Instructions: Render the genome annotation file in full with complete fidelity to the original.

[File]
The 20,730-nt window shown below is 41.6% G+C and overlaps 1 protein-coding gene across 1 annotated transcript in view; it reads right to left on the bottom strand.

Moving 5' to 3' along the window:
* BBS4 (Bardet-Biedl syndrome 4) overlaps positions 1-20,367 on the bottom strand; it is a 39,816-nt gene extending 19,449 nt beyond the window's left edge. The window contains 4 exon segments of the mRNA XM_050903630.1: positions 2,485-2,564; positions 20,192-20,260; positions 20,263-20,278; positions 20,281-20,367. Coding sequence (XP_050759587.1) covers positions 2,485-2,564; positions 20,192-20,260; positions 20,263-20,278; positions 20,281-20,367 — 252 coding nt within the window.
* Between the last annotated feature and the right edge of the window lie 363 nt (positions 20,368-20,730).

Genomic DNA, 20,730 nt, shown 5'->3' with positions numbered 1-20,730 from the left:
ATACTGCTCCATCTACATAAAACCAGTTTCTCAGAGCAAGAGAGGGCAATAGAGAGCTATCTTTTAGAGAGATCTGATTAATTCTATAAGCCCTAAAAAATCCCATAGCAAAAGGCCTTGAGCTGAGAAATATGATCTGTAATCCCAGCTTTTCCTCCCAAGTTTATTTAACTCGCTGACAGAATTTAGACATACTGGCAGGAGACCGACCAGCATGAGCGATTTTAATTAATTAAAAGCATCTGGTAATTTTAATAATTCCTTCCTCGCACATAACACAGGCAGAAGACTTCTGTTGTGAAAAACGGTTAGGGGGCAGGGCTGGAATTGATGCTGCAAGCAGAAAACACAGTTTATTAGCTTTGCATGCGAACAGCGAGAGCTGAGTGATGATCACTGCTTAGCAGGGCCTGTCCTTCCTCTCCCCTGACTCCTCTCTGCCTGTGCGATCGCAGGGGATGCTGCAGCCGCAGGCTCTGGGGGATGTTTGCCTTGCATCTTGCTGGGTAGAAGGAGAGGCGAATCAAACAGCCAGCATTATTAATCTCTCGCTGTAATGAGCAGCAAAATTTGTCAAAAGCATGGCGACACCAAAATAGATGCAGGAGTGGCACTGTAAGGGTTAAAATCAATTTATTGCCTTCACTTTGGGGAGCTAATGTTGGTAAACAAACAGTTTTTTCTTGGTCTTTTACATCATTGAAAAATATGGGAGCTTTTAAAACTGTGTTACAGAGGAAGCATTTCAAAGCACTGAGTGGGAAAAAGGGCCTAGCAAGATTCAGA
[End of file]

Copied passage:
The 20,730-nt window shown below is 41.6% G+C and overlaps 1 protein-coding gene across 1 annotated transcript in view; it reads right to left on the bottom strand.

Moving 5' to 3' along the window:
* BBS4 (Bardet-Biedl syndrome 4) overlaps positions 1-20,367 on the bottom strand; it is a 39,816-nt gene extending 19,449 nt beyond the window's left edge. The window contains 4 exon segments of the mRNA XM_050903630.1: positions 2,485-2,564; positions 20,192-20,260; positions 20,263-20,278; positions 20,281-20,367. Coding sequence (XP_050759587.1) covers positions 2,485-2,564; positions 20,192-20,260; positions 20,263-20,278; positions 20,281-20,367 — 252 coding nt within the window.
* Between the last annotated feature and the right edge of the window lie 363 nt (positions 20,368-20,730).

Genomic DNA, 20,730 nt, shown 5'->3' with positions numbered 1-20,730 from the left:
ATACTGCTCCATCTACATAAAACCAGTTTCTCAGAGCAAGAGAGGGCAATAGAGAGCTATCTTTTAGAGAGATCTGATTAATTCTATAAGCCCTAAAAAATCCCATAGCAAAAGGCCTTGAGCTGAGAAATATGATCTGTAATCCCAGCTTTTCCTCCCAAGTTTATTTAACTCGCTGACAGAATTTAGACATACTGGCAGGAGACCGACCAGCATGAGCGATTTTAATTAATTAAAAGCATCTGGTAATTTTAATAATTCCTTCCTCGCACATAACACAGGCAGAAGACTTCTGTTGTGAAAAACGGTTAGGGGGCAGGGCTGGAATTGATGCTGCAAGCAGAAAACACAGTTTATTAGCTTTGCATGCGAACAGCGAGAGCTGAGTGATGATCACTGCTTAGCAGGGCCTGTCCTTCCTCTCCCCTGACTCCTCTCTGCCTGTGCGATCGCAGGGGATGCTGCAGCCGCAGGCTCTGGGGGATGTTTGCCTTGCATCTTGCTGGGTAGAAGGAGAGGCGAATCAAACAGCCAGCATTATTAATCTCTCGCTGTAATGAGCAGCAAAATTTGTCAAAAGCATGGCGACACCAAAATAGATGCAGGAGTGGCACTGTAAGGGTTAAAATCAATTTATTGCCTTCACTTTGGGGAGCTAATGTTGGTAAACAAACAGTTTTTTCTTGGTCTTTTACATCATTGAAAAATATGGGAGCTTTTAAAACTGTGTTACAGAGGAAGCATTTCAAAGCACTGAGTGGGAAAAAGGGCCTAGCAAGATTCAGA